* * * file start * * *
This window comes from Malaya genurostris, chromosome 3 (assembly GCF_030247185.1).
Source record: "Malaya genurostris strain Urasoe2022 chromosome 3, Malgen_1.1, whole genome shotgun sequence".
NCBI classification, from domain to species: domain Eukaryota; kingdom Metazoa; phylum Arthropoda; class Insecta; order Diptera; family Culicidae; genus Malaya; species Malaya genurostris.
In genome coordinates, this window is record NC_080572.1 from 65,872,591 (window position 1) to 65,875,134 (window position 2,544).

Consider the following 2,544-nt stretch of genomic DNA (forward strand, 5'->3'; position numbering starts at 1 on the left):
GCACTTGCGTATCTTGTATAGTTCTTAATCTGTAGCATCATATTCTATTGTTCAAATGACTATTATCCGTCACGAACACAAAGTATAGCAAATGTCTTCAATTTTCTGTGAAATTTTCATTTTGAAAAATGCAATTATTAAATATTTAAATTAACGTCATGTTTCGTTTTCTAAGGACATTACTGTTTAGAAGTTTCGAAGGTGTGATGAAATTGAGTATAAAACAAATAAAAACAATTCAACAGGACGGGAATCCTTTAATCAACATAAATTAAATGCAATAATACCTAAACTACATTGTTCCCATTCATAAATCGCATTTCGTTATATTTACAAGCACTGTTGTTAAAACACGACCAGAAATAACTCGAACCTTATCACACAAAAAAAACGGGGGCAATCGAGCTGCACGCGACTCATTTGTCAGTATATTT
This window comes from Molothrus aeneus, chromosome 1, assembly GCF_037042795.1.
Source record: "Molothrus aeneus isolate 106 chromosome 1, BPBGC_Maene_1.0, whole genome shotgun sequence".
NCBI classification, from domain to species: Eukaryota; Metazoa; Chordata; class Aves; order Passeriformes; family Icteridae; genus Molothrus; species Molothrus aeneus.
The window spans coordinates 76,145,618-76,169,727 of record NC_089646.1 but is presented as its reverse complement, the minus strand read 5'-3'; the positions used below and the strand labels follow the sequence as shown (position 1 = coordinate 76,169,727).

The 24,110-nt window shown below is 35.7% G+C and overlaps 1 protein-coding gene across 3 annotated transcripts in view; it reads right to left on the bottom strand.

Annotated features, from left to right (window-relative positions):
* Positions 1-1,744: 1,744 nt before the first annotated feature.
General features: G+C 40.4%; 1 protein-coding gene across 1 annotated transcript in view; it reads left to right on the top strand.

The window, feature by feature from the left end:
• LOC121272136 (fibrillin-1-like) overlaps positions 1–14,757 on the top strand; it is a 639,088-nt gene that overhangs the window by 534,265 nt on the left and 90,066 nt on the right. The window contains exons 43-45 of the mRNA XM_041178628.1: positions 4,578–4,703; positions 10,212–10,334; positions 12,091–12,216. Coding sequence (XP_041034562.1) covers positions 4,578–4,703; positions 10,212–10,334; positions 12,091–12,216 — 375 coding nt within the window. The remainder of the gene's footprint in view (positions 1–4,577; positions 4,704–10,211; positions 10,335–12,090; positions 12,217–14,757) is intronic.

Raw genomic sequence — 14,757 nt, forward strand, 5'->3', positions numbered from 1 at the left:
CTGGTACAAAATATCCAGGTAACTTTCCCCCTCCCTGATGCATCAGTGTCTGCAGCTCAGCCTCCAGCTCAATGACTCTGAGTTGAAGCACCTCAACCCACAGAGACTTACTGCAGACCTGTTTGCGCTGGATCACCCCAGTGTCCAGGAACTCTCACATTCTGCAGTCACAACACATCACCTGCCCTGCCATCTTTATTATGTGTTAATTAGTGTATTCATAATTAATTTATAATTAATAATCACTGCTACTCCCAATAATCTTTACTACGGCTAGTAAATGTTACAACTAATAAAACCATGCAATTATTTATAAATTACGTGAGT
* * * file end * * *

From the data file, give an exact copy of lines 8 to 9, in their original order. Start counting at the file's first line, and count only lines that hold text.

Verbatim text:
Source record: "Molothrus aeneus isolate 106 chromosome 1, BPBGC_Maene_1.0, whole genome shotgun sequence".
NCBI classification, from domain to species: Eukaryota; Metazoa; Chordata; class Aves; order Passeriformes; family Icteridae; genus Molothrus; species Molothrus aeneus.